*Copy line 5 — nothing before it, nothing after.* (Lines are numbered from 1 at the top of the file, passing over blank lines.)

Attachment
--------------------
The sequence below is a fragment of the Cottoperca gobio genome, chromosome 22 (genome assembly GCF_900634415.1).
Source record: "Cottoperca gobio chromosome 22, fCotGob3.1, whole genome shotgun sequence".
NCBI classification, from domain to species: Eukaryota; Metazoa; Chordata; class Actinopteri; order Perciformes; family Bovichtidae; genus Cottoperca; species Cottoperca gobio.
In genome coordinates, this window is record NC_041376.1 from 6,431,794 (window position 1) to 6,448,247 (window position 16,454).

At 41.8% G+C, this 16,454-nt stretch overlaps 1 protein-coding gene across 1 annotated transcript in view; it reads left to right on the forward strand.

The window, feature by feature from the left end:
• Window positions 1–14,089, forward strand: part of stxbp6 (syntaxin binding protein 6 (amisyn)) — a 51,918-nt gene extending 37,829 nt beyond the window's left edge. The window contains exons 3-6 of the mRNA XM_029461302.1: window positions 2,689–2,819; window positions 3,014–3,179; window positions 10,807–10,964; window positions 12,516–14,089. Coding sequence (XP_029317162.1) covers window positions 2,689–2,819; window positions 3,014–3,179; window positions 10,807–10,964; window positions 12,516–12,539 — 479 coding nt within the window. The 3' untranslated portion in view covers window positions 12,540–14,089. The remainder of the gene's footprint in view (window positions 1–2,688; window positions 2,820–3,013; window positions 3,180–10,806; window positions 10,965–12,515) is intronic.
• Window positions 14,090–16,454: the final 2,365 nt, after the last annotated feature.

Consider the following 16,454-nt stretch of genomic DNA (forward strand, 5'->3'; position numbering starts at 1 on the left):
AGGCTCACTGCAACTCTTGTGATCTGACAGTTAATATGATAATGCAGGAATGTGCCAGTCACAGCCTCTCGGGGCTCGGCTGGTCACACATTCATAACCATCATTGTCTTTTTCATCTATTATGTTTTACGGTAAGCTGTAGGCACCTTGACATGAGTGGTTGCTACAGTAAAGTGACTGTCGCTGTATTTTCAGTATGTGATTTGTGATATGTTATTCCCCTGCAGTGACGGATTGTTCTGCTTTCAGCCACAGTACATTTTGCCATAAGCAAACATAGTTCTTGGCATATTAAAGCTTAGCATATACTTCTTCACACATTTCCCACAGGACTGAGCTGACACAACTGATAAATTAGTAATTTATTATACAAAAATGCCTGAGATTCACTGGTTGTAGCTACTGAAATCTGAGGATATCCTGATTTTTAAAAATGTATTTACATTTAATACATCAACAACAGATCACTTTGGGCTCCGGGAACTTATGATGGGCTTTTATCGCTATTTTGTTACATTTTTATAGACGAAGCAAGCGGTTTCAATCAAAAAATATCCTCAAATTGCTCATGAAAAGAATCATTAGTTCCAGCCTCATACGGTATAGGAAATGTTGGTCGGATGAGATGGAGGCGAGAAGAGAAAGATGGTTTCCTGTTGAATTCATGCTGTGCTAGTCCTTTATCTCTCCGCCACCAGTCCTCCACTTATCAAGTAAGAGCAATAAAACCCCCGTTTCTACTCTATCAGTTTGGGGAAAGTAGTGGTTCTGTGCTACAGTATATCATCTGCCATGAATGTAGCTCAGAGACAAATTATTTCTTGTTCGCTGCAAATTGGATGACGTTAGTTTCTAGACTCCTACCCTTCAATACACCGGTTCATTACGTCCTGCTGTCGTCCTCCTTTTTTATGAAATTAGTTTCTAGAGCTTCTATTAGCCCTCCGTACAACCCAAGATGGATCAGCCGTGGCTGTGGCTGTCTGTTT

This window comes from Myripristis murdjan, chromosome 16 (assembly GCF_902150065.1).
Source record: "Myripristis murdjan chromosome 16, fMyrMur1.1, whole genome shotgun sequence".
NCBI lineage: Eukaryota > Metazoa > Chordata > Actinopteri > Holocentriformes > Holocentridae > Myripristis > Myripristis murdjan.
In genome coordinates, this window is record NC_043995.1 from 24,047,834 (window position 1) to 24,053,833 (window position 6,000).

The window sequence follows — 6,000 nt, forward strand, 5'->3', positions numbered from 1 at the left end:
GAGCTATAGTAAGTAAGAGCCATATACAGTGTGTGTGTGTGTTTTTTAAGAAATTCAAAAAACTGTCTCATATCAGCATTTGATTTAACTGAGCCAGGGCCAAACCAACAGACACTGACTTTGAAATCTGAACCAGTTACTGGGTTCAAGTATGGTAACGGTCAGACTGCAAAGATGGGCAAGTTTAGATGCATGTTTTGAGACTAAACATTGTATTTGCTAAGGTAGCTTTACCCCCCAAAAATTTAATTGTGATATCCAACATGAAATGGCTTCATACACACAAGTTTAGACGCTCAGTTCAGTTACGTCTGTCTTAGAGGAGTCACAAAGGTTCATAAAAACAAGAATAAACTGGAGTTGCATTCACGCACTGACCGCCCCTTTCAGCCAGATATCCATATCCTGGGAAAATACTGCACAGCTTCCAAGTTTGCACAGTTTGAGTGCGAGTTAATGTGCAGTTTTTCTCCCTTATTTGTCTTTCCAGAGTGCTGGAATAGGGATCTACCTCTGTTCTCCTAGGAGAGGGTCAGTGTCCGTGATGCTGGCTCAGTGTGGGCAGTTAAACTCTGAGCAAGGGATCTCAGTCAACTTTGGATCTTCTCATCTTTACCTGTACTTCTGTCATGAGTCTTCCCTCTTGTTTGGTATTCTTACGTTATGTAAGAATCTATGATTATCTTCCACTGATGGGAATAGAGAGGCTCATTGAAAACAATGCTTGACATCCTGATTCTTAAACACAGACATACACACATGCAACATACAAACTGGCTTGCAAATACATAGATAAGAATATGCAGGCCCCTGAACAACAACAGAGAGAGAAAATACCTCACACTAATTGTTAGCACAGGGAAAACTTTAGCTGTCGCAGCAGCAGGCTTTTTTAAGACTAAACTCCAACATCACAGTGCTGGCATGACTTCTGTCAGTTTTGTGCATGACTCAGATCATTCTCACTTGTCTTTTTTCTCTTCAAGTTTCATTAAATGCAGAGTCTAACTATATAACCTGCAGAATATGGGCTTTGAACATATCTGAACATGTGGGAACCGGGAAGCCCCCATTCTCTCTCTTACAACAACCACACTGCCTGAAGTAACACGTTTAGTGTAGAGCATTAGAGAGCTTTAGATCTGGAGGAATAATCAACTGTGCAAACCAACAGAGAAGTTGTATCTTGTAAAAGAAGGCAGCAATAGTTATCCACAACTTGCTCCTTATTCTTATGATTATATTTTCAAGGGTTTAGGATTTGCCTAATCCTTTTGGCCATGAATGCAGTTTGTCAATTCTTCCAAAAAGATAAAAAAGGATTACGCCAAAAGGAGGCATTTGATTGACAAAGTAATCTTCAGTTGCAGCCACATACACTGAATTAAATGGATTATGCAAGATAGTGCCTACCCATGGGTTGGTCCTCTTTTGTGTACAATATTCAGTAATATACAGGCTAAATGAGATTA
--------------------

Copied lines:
At 41.8% G+C, this 16,454-nt stretch overlaps 1 protein-coding gene across 1 annotated transcript in view; it reads left to right on the forward strand.